View from inside the iron Mine. Photo Peak Races.
I believe there was another time cutoff here at the mine at 10 pm. I arrived around 8 pm or so, but felt good and continued to move at a steady slow jog regardless. 

The final task of the day was to return to Riverside farm where we would endure poker PT. Poker PT required each athlete to select a card from a deck of cards and then complete the exercise indicated by the number on the playing card. For example, and Ace was 100 cartwheels (I remember that clearly because I got that one twice), other exercises included a 5 minute plank, 100 squats, 50 flip-flops, 50 Turkish get-ups, 100 bent knee sit v-ups, a bear crawl, a swim in a cold pond, 500 jumping jacks, hill repeats, and others that I can’t possibly recall. A PT session was concluded when 13 cards had been drawn and exercises completed. I am not sure how long this all took, probably nearly 1.5-2 hours or so. 
Amelia and I after finishing up the final challenge. Four women in the top 10 finishers, proud to represent the ladies! Photo Matt Davis

At 10:30(ish) I completed my PT session and was told to return in the morning at 6 am to the casino with my tuxedo for poker. This was about 62 hours from when my journey had begun and I was ready for bed. Ironically, I had felt great until the second set of cartwheels, somewhere in the middle of my PT session. Somehow, the cartwheel managed to hurt everywhere: from my hands to my toes. At the hotel, I attempted to shower, but found no hot water in the shower at the hotel, so I slept anyway. I felt kinda horrible about what the pillow looked like in the morning when I got up. Oops.
My apologies to housekeeping at the Swiss Farm Inn.

The casino was a bit of a circus. Those of us who had collected poker chips at every challenge were sent into the casino one by one first to play a game of hi-lo against the dealer. After losing 5
Waiting outside the casino to see what was to come next.
 Photo Courtney DeSena
consecutive games of hi-lo at the the barbed wire crawl, I was pretty sure this one was rigged too. While I lost my first chip (my yellow chip from the swim) to dealer Chris Davis on my first try, I beat him handedly in an all or nothing second round to collect my finishers skull. 

In the days since the race I have heard all sorts of confusion about what went on in that casino. Evidently, there were some dirty dealers. I don’t know. What I do know is that this weekend delivered all that was promised. Once again, Spartan Death Race, you forced me to look beyond what I see everyday and into the depths of the human condition. Well played, sirs.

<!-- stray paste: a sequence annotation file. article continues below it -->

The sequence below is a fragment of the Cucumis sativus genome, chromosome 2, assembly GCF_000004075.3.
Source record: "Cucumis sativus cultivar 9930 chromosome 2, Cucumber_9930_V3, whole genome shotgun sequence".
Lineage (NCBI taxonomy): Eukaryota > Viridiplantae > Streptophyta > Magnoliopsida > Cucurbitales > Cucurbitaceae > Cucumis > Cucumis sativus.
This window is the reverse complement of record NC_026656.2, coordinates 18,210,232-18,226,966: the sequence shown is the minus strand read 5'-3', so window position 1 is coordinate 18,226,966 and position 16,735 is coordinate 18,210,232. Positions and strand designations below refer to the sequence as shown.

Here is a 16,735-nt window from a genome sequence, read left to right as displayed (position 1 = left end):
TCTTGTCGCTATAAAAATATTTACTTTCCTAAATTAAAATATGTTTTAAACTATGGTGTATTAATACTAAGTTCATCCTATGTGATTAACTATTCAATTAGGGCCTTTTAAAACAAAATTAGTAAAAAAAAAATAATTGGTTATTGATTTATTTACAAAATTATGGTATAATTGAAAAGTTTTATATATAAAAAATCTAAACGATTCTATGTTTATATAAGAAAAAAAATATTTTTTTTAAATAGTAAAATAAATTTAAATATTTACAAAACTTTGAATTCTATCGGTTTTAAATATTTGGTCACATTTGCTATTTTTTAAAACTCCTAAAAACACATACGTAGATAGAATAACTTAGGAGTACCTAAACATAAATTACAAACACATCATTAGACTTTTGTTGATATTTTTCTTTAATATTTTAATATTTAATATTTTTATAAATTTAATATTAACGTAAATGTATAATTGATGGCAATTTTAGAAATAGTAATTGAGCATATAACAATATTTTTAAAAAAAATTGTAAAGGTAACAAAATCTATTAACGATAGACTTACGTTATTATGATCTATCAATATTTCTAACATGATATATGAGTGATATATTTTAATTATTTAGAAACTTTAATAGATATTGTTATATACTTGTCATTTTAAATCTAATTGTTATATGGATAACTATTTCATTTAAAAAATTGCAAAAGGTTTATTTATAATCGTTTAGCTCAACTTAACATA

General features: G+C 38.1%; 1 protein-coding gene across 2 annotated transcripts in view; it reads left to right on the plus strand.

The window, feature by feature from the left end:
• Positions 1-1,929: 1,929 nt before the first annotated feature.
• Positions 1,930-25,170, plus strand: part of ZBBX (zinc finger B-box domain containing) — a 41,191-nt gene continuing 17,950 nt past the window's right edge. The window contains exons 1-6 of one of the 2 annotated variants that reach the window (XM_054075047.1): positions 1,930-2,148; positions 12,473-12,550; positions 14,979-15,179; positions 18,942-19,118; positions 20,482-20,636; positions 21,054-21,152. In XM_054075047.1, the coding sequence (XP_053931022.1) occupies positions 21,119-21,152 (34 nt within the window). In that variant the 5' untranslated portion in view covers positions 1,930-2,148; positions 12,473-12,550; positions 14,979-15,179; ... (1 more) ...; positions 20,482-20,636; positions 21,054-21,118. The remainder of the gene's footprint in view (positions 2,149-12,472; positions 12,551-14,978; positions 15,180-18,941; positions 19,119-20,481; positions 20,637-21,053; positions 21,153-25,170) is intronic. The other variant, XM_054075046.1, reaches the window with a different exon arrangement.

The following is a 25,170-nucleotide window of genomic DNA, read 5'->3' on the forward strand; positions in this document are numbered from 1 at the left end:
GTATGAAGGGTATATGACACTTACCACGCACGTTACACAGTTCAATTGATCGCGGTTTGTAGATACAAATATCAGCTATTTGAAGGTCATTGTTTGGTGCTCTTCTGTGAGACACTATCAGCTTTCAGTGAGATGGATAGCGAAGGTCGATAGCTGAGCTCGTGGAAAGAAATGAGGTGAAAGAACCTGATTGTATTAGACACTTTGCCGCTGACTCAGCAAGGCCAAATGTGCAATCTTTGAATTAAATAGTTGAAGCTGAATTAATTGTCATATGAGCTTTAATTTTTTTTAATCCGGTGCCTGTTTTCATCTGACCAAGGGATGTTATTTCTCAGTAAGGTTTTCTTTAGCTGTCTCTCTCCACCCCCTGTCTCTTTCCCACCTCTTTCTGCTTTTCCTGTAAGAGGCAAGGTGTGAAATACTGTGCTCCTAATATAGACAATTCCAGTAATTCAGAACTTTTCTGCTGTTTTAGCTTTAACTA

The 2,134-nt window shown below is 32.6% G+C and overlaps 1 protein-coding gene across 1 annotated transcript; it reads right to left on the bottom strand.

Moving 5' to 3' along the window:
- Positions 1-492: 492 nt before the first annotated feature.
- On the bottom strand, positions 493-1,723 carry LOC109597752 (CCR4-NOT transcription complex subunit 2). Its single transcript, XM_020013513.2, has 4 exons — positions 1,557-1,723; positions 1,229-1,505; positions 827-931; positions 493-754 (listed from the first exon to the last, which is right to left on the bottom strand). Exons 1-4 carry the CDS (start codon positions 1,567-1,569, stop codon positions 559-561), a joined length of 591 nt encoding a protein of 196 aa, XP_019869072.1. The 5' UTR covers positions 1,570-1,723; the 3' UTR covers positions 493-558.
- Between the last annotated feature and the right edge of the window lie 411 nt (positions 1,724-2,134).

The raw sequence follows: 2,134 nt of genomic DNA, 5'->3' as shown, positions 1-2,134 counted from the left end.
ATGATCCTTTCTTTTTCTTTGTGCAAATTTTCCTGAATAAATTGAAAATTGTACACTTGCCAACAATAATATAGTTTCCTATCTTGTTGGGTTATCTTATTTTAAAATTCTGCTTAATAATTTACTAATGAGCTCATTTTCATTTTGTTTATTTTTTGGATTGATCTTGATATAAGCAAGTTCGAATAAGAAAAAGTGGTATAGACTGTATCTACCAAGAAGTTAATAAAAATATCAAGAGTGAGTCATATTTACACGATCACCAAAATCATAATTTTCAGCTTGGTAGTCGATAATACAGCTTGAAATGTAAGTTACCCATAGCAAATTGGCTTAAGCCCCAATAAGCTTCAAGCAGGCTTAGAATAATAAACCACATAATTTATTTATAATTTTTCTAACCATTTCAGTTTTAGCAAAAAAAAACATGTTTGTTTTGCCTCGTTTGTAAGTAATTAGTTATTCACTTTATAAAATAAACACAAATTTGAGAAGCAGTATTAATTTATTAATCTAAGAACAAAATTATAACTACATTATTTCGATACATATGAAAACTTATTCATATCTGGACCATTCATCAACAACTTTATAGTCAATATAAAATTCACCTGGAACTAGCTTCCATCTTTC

Gotta love Amelia's tux. The top hat was a nice touch.

I conclude this post with another from fellow Death Racer Will Bowden.

Life changes...evolves. I was reminded of this concept several times during the race. It comes to, and all situations therein, are as simplistic or complicated as we allow or want them to be. We can stop, pause or break...or we can decide to push on, when circumstances appear unbearable and impossible. For, there is always a way...if we want it. 

But, there is no shame in coming face to face with a boundary and choosing not to cross it. Showing up is amazing all in itself. 

This race was the epitome of life. For life, is not smooth, nor planned. it is how we respond that tells all. There are those who will understand, those who will eventually learn and those who (unfortunately) will never get it. 

This race was a game changer for me. Any situation that brings you to your mental or physical boundaries (or both) and allows you to decide if you want to hold short or cross them and create a new boundary will always change the core of your being. The Death Race did just that. 

Life is awesome...always. I will always remember the power of a smile as I continue this journey. 

"I'm pretty tired... I think I'll go home now."- Forrest Gump

Ready for a nap. Who could ask for a better crew? Photo Christian Hrab

No comments:

Post a Comment